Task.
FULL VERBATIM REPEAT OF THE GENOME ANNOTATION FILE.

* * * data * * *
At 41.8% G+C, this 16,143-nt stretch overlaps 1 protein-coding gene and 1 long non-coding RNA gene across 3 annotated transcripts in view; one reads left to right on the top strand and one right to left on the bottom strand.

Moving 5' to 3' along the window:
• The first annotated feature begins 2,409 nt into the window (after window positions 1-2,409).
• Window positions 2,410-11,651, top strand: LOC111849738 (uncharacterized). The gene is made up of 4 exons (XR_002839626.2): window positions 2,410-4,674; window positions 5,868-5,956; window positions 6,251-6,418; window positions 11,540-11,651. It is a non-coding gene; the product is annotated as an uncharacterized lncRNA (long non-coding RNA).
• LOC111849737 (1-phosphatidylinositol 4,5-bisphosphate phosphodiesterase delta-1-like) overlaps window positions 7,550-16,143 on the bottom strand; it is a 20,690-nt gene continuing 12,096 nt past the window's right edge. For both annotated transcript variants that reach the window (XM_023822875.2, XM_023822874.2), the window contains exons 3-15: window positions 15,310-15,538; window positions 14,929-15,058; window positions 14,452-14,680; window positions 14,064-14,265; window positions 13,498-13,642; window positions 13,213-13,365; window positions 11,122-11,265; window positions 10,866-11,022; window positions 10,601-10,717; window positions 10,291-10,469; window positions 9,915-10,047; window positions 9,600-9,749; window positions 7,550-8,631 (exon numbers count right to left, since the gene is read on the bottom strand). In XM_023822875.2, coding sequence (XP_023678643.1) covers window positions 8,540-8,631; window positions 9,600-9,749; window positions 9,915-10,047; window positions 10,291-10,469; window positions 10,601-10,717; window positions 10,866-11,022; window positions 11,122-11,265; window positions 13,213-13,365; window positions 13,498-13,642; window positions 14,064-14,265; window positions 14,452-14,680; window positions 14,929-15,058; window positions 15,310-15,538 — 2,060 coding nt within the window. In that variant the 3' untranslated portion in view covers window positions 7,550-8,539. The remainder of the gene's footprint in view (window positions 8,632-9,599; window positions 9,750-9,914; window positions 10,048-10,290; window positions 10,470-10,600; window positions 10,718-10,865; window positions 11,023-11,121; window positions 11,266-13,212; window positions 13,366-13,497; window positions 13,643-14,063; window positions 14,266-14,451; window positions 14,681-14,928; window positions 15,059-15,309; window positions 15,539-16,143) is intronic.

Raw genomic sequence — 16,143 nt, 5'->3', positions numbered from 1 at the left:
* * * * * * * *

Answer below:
At 41.8% G+C, this 16,143-nt stretch overlaps 1 protein-coding gene and 1 long non-coding RNA gene across 3 annotated transcripts in view; one reads left to right on the top strand and one right to left on the bottom strand.

Moving 5' to 3' along the window:
• The first annotated feature begins 2,409 nt into the window (after window positions 1-2,409).
• Window positions 2,410-11,651, top strand: LOC111849738 (uncharacterized). The gene is made up of 4 exons (XR_002839626.2): window positions 2,410-4,674; window positions 5,868-5,956; window positions 6,251-6,418; window positions 11,540-11,651. It is a non-coding gene; the product is annotated as an uncharacterized lncRNA (long non-coding RNA).
• LOC111849737 (1-phosphatidylinositol 4,5-bisphosphate phosphodiesterase delta-1-like) overlaps window positions 7,550-16,143 on the bottom strand; it is a 20,690-nt gene continuing 12,096 nt past the window's right edge. For both annotated transcript variants that reach the window (XM_023822875.2, XM_023822874.2), the window contains exons 3-15: window positions 15,310-15,538; window positions 14,929-15,058; window positions 14,452-14,680; window positions 14,064-14,265; window positions 13,498-13,642; window positions 13,213-13,365; window positions 11,122-11,265; window positions 10,866-11,022; window positions 10,601-10,717; window positions 10,291-10,469; window positions 9,915-10,047; window positions 9,600-9,749; window positions 7,550-8,631 (exon numbers count right to left, since the gene is read on the bottom strand). In XM_023822875.2, coding sequence (XP_023678643.1) covers window positions 8,540-8,631; window positions 9,600-9,749; window positions 9,915-10,047; window positions 10,291-10,469; window positions 10,601-10,717; window positions 10,866-11,022; window positions 11,122-11,265; window positions 13,213-13,365; window positions 13,498-13,642; window positions 14,064-14,265; window positions 14,452-14,680; window positions 14,929-15,058; window positions 15,310-15,538 — 2,060 coding nt within the window. In that variant the 3' untranslated portion in view covers window positions 7,550-8,539. The remainder of the gene's footprint in view (window positions 8,632-9,599; window positions 9,750-9,914; window positions 10,048-10,290; window positions 10,470-10,600; window positions 10,718-10,865; window positions 11,023-11,121; window positions 11,266-13,212; window positions 13,366-13,497; window positions 13,643-14,063; window positions 14,266-14,451; window positions 14,681-14,928; window positions 15,059-15,309; window positions 15,539-16,143) is intronic.

Raw genomic sequence — 16,143 nt, 5'->3', positions numbered from 1 at the left: